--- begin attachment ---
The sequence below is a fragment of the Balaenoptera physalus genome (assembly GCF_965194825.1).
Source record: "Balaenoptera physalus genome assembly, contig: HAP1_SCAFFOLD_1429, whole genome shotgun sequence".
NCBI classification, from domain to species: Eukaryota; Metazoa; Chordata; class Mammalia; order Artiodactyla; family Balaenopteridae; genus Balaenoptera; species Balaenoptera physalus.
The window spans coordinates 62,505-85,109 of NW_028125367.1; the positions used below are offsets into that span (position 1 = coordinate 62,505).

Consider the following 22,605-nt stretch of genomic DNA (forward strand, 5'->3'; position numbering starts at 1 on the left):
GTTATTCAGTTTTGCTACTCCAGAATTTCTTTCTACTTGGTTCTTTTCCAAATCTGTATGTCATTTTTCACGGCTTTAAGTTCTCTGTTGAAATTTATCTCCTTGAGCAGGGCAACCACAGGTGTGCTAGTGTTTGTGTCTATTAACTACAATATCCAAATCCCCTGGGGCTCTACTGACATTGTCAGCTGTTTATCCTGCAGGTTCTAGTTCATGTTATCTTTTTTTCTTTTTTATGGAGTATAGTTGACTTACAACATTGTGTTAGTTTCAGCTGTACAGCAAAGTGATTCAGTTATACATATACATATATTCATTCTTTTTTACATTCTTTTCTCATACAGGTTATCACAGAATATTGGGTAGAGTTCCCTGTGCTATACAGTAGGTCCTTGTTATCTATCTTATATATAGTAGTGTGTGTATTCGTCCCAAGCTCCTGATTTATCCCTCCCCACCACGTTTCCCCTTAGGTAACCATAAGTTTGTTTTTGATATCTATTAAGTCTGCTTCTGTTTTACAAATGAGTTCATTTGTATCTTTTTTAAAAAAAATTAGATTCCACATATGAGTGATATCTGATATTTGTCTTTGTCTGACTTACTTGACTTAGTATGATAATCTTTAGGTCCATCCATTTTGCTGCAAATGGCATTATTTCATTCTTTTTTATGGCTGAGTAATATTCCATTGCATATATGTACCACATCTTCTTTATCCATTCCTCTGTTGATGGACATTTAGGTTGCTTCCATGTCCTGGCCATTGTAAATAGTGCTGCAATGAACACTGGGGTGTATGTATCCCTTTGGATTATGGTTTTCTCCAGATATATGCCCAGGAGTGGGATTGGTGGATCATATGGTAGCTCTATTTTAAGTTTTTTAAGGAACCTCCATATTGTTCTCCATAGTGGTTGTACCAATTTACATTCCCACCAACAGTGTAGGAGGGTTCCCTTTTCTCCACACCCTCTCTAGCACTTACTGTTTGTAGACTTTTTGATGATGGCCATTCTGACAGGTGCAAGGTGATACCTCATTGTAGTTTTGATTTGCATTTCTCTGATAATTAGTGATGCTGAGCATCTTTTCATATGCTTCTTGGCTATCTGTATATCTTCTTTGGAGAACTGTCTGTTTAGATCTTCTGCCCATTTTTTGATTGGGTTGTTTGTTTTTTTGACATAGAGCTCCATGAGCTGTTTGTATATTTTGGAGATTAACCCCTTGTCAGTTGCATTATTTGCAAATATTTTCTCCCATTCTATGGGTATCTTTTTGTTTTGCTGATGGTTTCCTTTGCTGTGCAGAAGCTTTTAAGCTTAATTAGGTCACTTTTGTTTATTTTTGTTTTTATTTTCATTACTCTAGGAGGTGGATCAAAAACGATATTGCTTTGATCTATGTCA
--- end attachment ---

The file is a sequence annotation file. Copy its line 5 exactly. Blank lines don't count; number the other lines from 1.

Consider the following 22,605-nt stretch of genomic DNA (forward strand, 5'->3'; position numbering starts at 1 on the left):